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Fetal overgrowth and preterm delivery in women with type 1 diabetes using insulin pumps or multiple daily injections – a posthoc analysis of the EVOLVE study cohort

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posted on 2023-12-21, 21:32 authored by Ida Holte Thorius, Lise Lotte N. Husemoen, Rikke Baastrup Nordsborg, Amra C. Alibegovic, Mari-Anne Gall, Janne Petersen, Peter Damm, Elisabeth R. Mathiesen

OBJECTIVE: To compare the risk of fetal overgrowth and preterm delivery in pregnant women with type 1 diabetes (T1D) treated with insulin pumps vs. multiple daily injections (MDI) and examine whether possible differences were mediated through improved glycemic control or gestational weight gain during pregnancy.

RESEARCH DESIGN AND METHODS: The risk of pregnancy and perinatal outcomes were evaluated in a cohort of 2003 pregnant women with T1D enrolled from 17 countries in a real-world setting during 2013-2018.

RESULTS: In total, 723 women were treated with pumps and 1280 with MDI. At inclusion (median gestational weeks 8.6 [IQR:7-10]), pump users had lower mean HbA1c (mean±SD: 50.6±9.8 mmol/mol (6.8±0.9%) vs. 53.6±13.8 mmol/mol (7.1±1.3%), P<0.001), longer diabetes duration (18.4 ± 7.8 vs. 14.4 ± 8.2 years, P<0.001), and higher prevalence of retinopathy (35.3% vs. 24.4%, P<0.001). Proportions of large for gestational age (LGA) offspring and preterm delivery were 59.0% vs. 52.2% (adjusted OR 1.36 (95%CI 1.09;1.70), P=0.007) and 39.6% vs. 32.1% (adjusted OR 1.46 (95%CI 1.17;1.82), P<0.001), respectively. The results did not change after adjustment for HbA1c or gestational weight gain.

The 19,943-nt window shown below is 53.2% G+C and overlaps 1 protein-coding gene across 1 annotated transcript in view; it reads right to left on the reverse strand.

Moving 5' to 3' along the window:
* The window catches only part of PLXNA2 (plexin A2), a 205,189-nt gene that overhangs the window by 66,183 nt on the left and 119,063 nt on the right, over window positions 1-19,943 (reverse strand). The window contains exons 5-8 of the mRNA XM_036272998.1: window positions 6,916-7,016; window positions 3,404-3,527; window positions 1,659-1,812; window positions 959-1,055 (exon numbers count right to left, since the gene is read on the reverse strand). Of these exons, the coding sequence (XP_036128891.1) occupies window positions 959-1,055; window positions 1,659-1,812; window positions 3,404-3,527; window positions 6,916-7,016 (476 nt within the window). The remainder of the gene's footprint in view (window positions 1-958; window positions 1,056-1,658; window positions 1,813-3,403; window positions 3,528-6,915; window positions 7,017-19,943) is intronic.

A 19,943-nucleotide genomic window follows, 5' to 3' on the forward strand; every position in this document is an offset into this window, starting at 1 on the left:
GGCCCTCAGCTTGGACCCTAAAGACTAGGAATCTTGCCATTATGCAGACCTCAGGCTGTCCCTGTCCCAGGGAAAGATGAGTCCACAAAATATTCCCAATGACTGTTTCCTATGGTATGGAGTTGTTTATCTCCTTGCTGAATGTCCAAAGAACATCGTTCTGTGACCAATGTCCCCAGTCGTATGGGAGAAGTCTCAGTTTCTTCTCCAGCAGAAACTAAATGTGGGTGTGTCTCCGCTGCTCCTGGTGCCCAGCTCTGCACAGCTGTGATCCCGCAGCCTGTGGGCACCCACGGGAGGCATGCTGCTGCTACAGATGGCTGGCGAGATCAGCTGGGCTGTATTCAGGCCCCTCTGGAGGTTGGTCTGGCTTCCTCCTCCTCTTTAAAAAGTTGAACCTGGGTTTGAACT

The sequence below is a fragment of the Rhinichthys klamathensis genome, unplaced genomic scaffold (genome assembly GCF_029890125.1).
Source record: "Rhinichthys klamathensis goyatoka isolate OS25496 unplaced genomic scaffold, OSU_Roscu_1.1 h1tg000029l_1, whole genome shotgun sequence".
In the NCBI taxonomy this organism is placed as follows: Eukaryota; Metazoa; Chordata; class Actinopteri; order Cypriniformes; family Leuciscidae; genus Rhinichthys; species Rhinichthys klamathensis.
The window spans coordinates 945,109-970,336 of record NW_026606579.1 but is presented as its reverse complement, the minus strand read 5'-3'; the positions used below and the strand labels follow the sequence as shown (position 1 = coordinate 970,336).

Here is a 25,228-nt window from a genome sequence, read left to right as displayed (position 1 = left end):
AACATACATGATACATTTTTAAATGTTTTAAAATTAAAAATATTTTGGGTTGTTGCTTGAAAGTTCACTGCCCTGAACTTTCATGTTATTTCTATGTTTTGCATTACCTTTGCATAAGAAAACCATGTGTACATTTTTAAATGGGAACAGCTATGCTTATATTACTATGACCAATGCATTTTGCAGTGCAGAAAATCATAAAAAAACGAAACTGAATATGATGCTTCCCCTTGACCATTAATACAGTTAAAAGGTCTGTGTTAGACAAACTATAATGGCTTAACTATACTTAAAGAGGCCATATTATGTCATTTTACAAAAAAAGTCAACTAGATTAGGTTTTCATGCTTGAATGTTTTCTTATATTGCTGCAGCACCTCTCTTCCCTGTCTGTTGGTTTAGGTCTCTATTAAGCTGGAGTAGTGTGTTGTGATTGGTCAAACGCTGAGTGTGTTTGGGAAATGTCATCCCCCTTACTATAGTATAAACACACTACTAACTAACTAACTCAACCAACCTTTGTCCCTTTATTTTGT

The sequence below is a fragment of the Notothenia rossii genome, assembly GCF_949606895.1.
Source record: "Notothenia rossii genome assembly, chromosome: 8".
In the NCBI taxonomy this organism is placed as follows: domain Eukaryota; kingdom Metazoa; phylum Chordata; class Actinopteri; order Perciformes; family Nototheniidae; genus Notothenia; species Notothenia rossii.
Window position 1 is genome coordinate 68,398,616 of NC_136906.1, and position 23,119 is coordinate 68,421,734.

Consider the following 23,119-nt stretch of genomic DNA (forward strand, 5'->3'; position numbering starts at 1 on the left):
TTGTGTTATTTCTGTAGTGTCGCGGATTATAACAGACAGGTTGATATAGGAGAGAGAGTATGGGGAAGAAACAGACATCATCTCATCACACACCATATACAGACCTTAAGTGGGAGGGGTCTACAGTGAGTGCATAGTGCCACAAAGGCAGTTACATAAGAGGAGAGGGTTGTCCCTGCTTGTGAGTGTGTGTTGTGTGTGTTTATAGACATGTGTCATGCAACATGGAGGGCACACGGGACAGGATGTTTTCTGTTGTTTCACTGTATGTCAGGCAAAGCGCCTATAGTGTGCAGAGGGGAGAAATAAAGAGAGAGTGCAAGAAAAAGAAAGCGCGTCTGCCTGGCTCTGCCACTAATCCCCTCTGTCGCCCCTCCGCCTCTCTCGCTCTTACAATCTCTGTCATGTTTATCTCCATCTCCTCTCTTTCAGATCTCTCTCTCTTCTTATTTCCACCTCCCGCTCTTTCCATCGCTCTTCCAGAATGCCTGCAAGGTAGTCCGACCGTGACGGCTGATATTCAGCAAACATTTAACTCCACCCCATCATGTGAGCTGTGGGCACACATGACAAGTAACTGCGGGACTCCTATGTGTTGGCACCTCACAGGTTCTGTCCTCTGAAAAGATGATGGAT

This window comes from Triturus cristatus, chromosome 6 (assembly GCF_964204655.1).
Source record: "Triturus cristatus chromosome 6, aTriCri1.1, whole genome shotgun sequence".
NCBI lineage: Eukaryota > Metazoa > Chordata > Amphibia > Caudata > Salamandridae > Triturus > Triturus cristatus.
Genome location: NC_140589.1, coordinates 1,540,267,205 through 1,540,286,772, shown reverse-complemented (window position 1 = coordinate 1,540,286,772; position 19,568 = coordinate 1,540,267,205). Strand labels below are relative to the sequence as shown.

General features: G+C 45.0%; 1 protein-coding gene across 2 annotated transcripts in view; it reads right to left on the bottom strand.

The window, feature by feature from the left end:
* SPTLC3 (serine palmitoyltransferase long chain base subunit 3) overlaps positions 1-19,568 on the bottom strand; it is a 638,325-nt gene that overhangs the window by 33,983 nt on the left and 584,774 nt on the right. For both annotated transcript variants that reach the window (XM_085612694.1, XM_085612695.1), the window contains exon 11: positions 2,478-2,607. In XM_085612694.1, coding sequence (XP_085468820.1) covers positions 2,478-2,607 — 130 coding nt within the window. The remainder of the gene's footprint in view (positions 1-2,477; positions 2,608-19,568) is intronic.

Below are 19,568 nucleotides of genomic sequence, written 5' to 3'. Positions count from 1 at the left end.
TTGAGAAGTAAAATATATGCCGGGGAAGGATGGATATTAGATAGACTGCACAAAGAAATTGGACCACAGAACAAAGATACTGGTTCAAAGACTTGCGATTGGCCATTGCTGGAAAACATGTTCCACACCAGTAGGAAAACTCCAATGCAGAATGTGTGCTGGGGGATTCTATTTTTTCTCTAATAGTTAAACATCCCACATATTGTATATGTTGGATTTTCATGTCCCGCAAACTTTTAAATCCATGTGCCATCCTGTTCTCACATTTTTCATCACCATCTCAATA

CONCLUSIONS: Insulin pump treatment in pregnant women with T1D, prior to the widespread use of continuous glucose monitoring or automated insulin delivery, was associated with a higher risk of LGA offspring and preterm delivery compared with MDI in crude and adjusted analyses. This association did not appear to be mediated by differences in glycemic control as represented by HbA1c or by gestational weight gain.

Funding

The Diabetes Pregnancy Registry as part of the EVOLVE study was funded by Novo Nordisk A/S.

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